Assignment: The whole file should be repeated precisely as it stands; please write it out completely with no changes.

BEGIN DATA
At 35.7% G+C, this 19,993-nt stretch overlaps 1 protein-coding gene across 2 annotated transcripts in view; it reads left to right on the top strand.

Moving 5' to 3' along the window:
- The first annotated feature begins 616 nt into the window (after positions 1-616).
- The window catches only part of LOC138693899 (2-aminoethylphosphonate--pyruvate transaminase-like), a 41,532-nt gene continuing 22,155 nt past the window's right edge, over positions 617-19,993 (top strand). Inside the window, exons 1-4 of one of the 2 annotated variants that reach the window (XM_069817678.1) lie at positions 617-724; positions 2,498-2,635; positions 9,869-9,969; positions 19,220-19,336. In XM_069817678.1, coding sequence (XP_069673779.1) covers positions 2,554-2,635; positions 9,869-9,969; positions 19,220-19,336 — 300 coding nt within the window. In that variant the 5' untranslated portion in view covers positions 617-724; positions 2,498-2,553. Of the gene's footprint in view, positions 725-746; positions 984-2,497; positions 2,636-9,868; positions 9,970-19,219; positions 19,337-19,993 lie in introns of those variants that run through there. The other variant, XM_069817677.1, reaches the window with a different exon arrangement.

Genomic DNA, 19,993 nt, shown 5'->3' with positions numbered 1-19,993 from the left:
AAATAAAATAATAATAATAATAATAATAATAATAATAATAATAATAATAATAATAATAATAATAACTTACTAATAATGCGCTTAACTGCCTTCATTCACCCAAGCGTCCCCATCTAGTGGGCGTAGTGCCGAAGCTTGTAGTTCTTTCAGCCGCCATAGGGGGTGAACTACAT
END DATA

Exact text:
At 35.7% G+C, this 19,993-nt stretch overlaps 1 protein-coding gene across 2 annotated transcripts in view; it reads left to right on the top strand.

Moving 5' to 3' along the window:
- The first annotated feature begins 616 nt into the window (after positions 1-616).
- The window catches only part of LOC138693899 (2-aminoethylphosphonate--pyruvate transaminase-like), a 41,532-nt gene continuing 22,155 nt past the window's right edge, over positions 617-19,993 (top strand). Inside the window, exons 1-4 of one of the 2 annotated variants that reach the window (XM_069817678.1) lie at positions 617-724; positions 2,498-2,635; positions 9,869-9,969; positions 19,220-19,336. In XM_069817678.1, coding sequence (XP_069673779.1) covers positions 2,554-2,635; positions 9,869-9,969; positions 19,220-19,336 — 300 coding nt within the window. In that variant the 5' untranslated portion in view covers positions 617-724; positions 2,498-2,553. Of the gene's footprint in view, positions 725-746; positions 984-2,497; positions 2,636-9,868; positions 9,970-19,219; positions 19,337-19,993 lie in introns of those variants that run through there. The other variant, XM_069817677.1, reaches the window with a different exon arrangement.

Genomic DNA, 19,993 nt, shown 5'->3' with positions numbered 1-19,993 from the left:
AAATAAAATAATAATAATAATAATAATAATAATAATAATAATAATAATAATAATAATAATAATAACTTACTAATAATGCGCTTAACTGCCTTCATTCACCCAAGCGTCCCCATCTAGTGGGCGTAGTGCCGAAGCTTGTAGTTCTTTCAGCCGCCATAGGGGGTGAACTACAT